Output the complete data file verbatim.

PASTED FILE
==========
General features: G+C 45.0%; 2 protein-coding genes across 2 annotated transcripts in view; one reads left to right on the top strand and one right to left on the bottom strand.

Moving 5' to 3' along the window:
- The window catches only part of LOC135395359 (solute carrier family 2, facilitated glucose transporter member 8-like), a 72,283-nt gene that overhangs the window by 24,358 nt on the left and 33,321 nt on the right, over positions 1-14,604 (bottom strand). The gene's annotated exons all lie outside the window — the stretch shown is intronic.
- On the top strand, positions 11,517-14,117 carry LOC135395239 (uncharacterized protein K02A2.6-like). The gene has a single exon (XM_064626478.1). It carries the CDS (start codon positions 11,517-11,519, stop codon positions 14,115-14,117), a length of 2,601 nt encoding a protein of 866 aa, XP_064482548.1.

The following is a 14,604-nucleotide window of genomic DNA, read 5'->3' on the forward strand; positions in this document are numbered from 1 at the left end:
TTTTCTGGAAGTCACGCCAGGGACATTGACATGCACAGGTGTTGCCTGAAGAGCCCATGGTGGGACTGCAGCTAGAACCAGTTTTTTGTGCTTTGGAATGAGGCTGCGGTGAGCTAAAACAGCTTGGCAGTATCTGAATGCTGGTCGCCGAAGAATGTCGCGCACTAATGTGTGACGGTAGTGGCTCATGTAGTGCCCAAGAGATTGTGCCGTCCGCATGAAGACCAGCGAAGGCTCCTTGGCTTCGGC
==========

General features: G+C 45.0%; 2 protein-coding genes across 2 annotated transcripts in view; one reads left to right on the top strand and one right to left on the bottom strand.

Moving 5' to 3' along the window:
- The window catches only part of LOC135395359 (solute carrier family 2, facilitated glucose transporter member 8-like), a 72,283-nt gene that overhangs the window by 24,358 nt on the left and 33,321 nt on the right, over positions 1-14,604 (bottom strand). The gene's annotated exons all lie outside the window — the stretch shown is intronic.
- On the top strand, positions 11,517-14,117 carry LOC135395239 (uncharacterized protein K02A2.6-like). The gene has a single exon (XM_064626478.1). It carries the CDS (start codon positions 11,517-11,519, stop codon positions 14,115-14,117), a length of 2,601 nt encoding a protein of 866 aa, XP_064482548.1.

The following is a 14,604-nucleotide window of genomic DNA, read 5'->3' on the forward strand; positions in this document are numbered from 1 at the left end:
TTTTCTGGAAGTCACGCCAGGGACATTGACATGCACAGGTGTTGCCTGAAGAGCCCATGGTGGGACTGCAGCTAGAACCAGTTTTTTGTGCTTTGGAATGAGGCTGCGGTGAGCTAAAACAGCTTGGCAGTATCTGAATGCTGGTCGCCGAAGAATGTCGCGCACTAATGTGTGACGGTAGTGGCTCATGTAGTGCCCAAGAGATTGTGCCGTCCGCATGAAGACCAGCGAAGGCTCCTTGGCTTCGGC